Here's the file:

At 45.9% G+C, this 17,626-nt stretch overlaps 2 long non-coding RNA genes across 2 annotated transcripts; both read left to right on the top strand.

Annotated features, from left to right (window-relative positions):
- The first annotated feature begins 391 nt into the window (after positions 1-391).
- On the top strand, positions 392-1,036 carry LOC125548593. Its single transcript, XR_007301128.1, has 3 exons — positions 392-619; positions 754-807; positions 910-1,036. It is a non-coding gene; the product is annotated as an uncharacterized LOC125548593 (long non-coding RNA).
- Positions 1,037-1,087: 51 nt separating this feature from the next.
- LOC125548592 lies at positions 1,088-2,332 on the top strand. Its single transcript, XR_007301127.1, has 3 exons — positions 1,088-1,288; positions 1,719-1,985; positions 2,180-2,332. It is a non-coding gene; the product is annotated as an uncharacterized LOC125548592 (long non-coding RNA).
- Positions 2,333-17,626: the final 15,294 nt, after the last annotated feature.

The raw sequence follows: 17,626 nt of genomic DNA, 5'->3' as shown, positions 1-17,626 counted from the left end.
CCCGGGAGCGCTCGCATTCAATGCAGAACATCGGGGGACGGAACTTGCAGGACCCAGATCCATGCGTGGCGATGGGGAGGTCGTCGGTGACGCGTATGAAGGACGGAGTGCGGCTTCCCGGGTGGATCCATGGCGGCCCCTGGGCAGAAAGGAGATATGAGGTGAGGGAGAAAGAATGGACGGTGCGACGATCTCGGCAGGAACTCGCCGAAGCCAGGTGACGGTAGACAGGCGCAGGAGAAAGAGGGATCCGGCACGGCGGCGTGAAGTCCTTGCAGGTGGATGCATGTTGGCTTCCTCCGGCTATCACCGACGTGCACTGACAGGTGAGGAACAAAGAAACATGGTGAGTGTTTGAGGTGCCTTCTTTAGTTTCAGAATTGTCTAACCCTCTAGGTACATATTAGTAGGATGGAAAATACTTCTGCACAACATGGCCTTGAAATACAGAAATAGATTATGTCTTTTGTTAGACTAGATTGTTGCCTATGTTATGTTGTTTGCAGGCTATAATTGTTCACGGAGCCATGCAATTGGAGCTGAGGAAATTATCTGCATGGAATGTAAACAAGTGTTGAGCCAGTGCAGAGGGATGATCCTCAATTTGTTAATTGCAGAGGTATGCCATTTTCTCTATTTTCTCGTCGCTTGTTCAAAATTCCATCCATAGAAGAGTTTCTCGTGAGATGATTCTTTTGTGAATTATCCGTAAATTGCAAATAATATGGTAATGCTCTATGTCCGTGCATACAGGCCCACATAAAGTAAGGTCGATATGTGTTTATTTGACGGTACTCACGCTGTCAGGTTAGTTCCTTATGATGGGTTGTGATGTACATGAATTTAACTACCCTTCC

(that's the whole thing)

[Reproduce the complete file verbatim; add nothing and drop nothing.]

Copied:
At 45.9% G+C, this 17,626-nt stretch overlaps 2 long non-coding RNA genes across 2 annotated transcripts; both read left to right on the top strand.

Annotated features, from left to right (window-relative positions):
- The first annotated feature begins 391 nt into the window (after positions 1-391).
- On the top strand, positions 392-1,036 carry LOC125548593. Its single transcript, XR_007301128.1, has 3 exons — positions 392-619; positions 754-807; positions 910-1,036. It is a non-coding gene; the product is annotated as an uncharacterized LOC125548593 (long non-coding RNA).
- Positions 1,037-1,087: 51 nt separating this feature from the next.
- LOC125548592 lies at positions 1,088-2,332 on the top strand. Its single transcript, XR_007301127.1, has 3 exons — positions 1,088-1,288; positions 1,719-1,985; positions 2,180-2,332. It is a non-coding gene; the product is annotated as an uncharacterized LOC125548592 (long non-coding RNA).
- Positions 2,333-17,626: the final 15,294 nt, after the last annotated feature.

The raw sequence follows: 17,626 nt of genomic DNA, 5'->3' as shown, positions 1-17,626 counted from the left end.
CCCGGGAGCGCTCGCATTCAATGCAGAACATCGGGGGACGGAACTTGCAGGACCCAGATCCATGCGTGGCGATGGGGAGGTCGTCGGTGACGCGTATGAAGGACGGAGTGCGGCTTCCCGGGTGGATCCATGGCGGCCCCTGGGCAGAAAGGAGATATGAGGTGAGGGAGAAAGAATGGACGGTGCGACGATCTCGGCAGGAACTCGCCGAAGCCAGGTGACGGTAGACAGGCGCAGGAGAAAGAGGGATCCGGCACGGCGGCGTGAAGTCCTTGCAGGTGGATGCATGTTGGCTTCCTCCGGCTATCACCGACGTGCACTGACAGGTGAGGAACAAAGAAACATGGTGAGTGTTTGAGGTGCCTTCTTTAGTTTCAGAATTGTCTAACCCTCTAGGTACATATTAGTAGGATGGAAAATACTTCTGCACAACATGGCCTTGAAATACAGAAATAGATTATGTCTTTTGTTAGACTAGATTGTTGCCTATGTTATGTTGTTTGCAGGCTATAATTGTTCACGGAGCCATGCAATTGGAGCTGAGGAAATTATCTGCATGGAATGTAAACAAGTGTTGAGCCAGTGCAGAGGGATGATCCTCAATTTGTTAATTGCAGAGGTATGCCATTTTCTCTATTTTCTCGTCGCTTGTTCAAAATTCCATCCATAGAAGAGTTTCTCGTGAGATGATTCTTTTGTGAATTATCCGTAAATTGCAAATAATATGGTAATGCTCTATGTCCGTGCATACAGGCCCACATAAAGTAAGGTCGATATGTGTTTATTTGACGGTACTCACGCTGTCAGGTTAGTTCCTTATGATGGGTTGTGATGTACATGAATTTAACTACCCTTCC